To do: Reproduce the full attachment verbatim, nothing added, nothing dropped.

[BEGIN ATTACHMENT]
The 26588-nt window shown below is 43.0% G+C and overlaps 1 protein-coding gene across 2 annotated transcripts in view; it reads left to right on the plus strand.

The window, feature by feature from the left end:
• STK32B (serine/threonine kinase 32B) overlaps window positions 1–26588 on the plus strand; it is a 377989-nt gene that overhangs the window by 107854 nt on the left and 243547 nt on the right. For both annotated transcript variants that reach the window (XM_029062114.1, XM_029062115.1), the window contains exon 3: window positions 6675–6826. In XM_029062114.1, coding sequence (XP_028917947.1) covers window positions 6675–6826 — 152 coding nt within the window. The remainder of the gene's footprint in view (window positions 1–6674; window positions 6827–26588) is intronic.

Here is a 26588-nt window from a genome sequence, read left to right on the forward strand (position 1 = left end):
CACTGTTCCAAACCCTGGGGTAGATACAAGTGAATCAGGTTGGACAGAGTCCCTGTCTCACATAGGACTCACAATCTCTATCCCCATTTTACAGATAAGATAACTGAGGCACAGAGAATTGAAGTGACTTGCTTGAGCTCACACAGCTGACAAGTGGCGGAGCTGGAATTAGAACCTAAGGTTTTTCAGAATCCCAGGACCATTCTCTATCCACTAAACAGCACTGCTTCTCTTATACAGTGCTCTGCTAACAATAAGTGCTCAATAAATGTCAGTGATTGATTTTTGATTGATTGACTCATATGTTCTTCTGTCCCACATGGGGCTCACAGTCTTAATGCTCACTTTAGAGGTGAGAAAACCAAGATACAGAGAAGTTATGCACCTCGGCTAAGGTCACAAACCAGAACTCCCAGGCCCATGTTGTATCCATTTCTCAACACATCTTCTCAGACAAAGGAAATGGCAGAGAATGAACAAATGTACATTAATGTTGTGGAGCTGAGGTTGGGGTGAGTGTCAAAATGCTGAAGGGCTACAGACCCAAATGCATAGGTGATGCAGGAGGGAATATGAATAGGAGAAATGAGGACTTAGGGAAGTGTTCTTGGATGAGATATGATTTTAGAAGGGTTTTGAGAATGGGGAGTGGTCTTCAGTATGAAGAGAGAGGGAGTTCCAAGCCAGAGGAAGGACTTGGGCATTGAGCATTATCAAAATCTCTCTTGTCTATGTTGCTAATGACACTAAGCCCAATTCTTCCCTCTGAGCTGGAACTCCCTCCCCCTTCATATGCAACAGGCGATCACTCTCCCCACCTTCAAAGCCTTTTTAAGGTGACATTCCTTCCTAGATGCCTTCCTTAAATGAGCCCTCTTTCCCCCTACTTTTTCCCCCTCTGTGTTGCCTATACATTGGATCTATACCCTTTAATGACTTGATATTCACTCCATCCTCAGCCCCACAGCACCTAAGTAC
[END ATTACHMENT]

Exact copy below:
The 26588-nt window shown below is 43.0% G+C and overlaps 1 protein-coding gene across 2 annotated transcripts in view; it reads left to right on the plus strand.

The window, feature by feature from the left end:
• STK32B (serine/threonine kinase 32B) overlaps window positions 1–26588 on the plus strand; it is a 377989-nt gene that overhangs the window by 107854 nt on the left and 243547 nt on the right. For both annotated transcript variants that reach the window (XM_029062114.1, XM_029062115.1), the window contains exon 3: window positions 6675–6826. In XM_029062114.1, coding sequence (XP_028917947.1) covers window positions 6675–6826 — 152 coding nt within the window. The remainder of the gene's footprint in view (window positions 1–6674; window positions 6827–26588) is intronic.

Here is a 26588-nt window from a genome sequence, read left to right on the forward strand (position 1 = left end):
CACTGTTCCAAACCCTGGGGTAGATACAAGTGAATCAGGTTGGACAGAGTCCCTGTCTCACATAGGACTCACAATCTCTATCCCCATTTTACAGATAAGATAACTGAGGCACAGAGAATTGAAGTGACTTGCTTGAGCTCACACAGCTGACAAGTGGCGGAGCTGGAATTAGAACCTAAGGTTTTTCAGAATCCCAGGACCATTCTCTATCCACTAAACAGCACTGCTTCTCTTATACAGTGCTCTGCTAACAATAAGTGCTCAATAAATGTCAGTGATTGATTTTTGATTGATTGACTCATATGTTCTTCTGTCCCACATGGGGCTCACAGTCTTAATGCTCACTTTAGAGGTGAGAAAACCAAGATACAGAGAAGTTATGCACCTCGGCTAAGGTCACAAACCAGAACTCCCAGGCCCATGTTGTATCCATTTCTCAACACATCTTCTCAGACAAAGGAAATGGCAGAGAATGAACAAATGTACATTAATGTTGTGGAGCTGAGGTTGGGGTGAGTGTCAAAATGCTGAAGGGCTACAGACCCAAATGCATAGGTGATGCAGGAGGGAATATGAATAGGAGAAATGAGGACTTAGGGAAGTGTTCTTGGATGAGATATGATTTTAGAAGGGTTTTGAGAATGGGGAGTGGTCTTCAGTATGAAGAGAGAGGGAGTTCCAAGCCAGAGGAAGGACTTGGGCATTGAGCATTATCAAAATCTCTCTTGTCTATGTTGCTAATGACACTAAGCCCAATTCTTCCCTCTGAGCTGGAACTCCCTCCCCCTTCATATGCAACAGGCGATCACTCTCCCCACCTTCAAAGCCTTTTTAAGGTGACATTCCTTCCTAGATGCCTTCCTTAAATGAGCCCTCTTTCCCCCTACTTTTTCCCCCTCTGTGTTGCCTATACATTGGATCTATACCCTTTAATGACTTGATATTCACTCCATCCTCAGCCCCACAGCACCTAAGTAC